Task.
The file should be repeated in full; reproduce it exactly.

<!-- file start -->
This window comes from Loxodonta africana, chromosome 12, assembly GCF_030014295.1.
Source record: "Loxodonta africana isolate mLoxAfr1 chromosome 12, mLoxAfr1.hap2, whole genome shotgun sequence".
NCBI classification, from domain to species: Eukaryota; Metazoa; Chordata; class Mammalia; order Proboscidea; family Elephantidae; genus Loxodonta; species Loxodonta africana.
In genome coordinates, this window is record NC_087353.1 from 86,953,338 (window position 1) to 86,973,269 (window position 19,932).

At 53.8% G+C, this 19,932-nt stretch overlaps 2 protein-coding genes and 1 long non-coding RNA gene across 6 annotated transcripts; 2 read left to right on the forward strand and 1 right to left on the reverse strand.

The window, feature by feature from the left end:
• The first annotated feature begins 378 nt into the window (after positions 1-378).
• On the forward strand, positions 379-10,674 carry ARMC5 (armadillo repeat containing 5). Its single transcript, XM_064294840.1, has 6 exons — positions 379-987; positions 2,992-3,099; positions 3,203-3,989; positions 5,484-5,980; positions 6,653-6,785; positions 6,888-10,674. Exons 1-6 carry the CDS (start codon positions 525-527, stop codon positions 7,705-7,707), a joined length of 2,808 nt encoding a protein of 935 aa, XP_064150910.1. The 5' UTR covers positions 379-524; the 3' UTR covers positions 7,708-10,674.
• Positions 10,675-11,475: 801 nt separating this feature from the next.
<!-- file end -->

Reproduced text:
This window comes from Loxodonta africana, chromosome 12, assembly GCF_030014295.1.
Source record: "Loxodonta africana isolate mLoxAfr1 chromosome 12, mLoxAfr1.hap2, whole genome shotgun sequence".
NCBI classification, from domain to species: Eukaryota; Metazoa; Chordata; class Mammalia; order Proboscidea; family Elephantidae; genus Loxodonta; species Loxodonta africana.
In genome coordinates, this window is record NC_087353.1 from 86,953,338 (window position 1) to 86,973,269 (window position 19,932).

At 53.8% G+C, this 19,932-nt stretch overlaps 2 protein-coding genes and 1 long non-coding RNA gene across 6 annotated transcripts; 2 read left to right on the forward strand and 1 right to left on the reverse strand.

The window, feature by feature from the left end:
• The first annotated feature begins 378 nt into the window (after positions 1-378).
• On the forward strand, positions 379-10,674 carry ARMC5 (armadillo repeat containing 5). Its single transcript, XM_064294840.1, has 6 exons — positions 379-987; positions 2,992-3,099; positions 3,203-3,989; positions 5,484-5,980; positions 6,653-6,785; positions 6,888-10,674. Exons 1-6 carry the CDS (start codon positions 525-527, stop codon positions 7,705-7,707), a joined length of 2,808 nt encoding a protein of 935 aa, XP_064150910.1. The 5' UTR covers positions 379-524; the 3' UTR covers positions 7,708-10,674.
• Positions 10,675-11,475: 801 nt separating this feature from the next.